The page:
[Haskell-cafe] faster factorial function via FFI?

David Roundy droundy at darcs.net
Mon Apr 23 15:03:37 EDT 2007

On Mon, Apr 23, 2007 at 01:06:07PM -0500, Dan Drake wrote:
> Hello everyone,


> I have some code in which the bottleneck is the factorial function. I
> began by using a naive
>   fac n = product [1..n]
> but it looks like there are faster ways to do it. I could try to look up
> those faster algorithms and implement them, but I'm guessing that using
> libgmp's factorial function is the best way to do it. I'm a poor
> programmer, so I don't trust myself to implement those algorithms
> properly. Hence I need to use FFI.

I'm curious: what is your application? I've never seen one in which
factorials actually need be computed.  In physics, one factorial is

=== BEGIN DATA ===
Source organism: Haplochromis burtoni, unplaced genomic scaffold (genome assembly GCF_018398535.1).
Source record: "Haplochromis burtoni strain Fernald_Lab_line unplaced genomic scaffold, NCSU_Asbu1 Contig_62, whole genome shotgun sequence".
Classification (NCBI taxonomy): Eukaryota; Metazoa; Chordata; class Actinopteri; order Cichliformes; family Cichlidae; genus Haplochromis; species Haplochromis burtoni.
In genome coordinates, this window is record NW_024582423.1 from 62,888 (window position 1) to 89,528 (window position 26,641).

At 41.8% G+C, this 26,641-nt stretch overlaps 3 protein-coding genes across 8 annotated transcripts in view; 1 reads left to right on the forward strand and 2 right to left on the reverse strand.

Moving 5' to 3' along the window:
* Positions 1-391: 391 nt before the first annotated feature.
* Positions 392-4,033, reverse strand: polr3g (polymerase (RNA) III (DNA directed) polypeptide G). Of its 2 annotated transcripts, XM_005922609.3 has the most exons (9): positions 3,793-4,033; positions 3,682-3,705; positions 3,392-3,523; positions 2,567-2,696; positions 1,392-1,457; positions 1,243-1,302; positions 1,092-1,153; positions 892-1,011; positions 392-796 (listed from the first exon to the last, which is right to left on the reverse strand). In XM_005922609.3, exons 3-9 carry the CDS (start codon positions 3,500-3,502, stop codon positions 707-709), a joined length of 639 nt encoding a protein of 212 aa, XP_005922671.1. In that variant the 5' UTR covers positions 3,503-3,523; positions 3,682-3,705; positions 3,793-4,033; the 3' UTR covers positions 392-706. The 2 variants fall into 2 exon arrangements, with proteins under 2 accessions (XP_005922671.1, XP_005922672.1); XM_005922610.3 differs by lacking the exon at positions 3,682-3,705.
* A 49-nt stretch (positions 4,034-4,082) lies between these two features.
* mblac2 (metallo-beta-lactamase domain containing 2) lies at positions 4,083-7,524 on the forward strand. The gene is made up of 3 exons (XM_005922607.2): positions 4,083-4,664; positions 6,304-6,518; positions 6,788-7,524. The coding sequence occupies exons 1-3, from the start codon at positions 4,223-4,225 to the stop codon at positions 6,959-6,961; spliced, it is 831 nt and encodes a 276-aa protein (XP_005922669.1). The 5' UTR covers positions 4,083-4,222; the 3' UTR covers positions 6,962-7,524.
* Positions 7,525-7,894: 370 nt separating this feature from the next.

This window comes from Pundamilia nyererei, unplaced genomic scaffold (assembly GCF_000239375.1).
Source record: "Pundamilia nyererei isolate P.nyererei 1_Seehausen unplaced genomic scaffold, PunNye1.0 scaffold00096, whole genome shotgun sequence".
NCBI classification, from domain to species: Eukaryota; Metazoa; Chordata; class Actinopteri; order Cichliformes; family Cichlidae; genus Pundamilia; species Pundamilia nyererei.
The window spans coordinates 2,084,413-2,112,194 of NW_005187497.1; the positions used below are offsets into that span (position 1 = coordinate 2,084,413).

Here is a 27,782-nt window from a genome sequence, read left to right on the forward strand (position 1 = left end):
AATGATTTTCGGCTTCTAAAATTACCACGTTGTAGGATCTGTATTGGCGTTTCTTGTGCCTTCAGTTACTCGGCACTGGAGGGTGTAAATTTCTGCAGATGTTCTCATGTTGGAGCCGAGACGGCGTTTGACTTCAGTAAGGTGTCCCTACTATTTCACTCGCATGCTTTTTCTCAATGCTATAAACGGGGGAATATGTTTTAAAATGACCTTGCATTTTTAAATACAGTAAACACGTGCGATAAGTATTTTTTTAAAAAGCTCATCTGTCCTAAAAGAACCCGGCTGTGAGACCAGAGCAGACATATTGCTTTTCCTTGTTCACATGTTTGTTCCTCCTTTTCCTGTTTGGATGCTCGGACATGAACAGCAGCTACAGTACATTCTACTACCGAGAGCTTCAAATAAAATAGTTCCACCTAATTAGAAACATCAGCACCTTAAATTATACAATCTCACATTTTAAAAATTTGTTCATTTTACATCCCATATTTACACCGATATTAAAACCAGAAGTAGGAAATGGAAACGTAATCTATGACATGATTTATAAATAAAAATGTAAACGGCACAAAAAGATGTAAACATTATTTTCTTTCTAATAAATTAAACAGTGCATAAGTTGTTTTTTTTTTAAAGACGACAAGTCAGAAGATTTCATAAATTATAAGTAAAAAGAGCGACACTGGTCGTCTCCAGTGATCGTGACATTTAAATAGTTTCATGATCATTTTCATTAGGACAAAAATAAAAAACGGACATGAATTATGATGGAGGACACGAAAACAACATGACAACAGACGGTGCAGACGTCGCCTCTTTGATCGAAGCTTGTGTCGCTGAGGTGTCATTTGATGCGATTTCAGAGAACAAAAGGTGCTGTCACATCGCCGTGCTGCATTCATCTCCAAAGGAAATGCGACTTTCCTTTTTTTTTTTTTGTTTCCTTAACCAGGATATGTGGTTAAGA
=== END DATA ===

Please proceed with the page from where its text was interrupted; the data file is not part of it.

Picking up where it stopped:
generally divided by another (e.g. for combinatorics), so it's rarely wise
to take the actual factorials.  And to be honest, we usually take the
thermodynamic limit and then use Stirling's approximation.  I guess they
also show up in Taylor expansions, but then we never go far enough for the
factorial to be expensive.

> Is there an easy way to do this? It might also be faster to use a lookup
> table, since most of the time I'll be taking factorials of relatively
> small numbers. 

If you really have small numbers and need speed, I'd switch to using Ints.
That'd gain you a lot more than an optimized Integer factorial.
David Roundy
Department of Physics
Oregon State University
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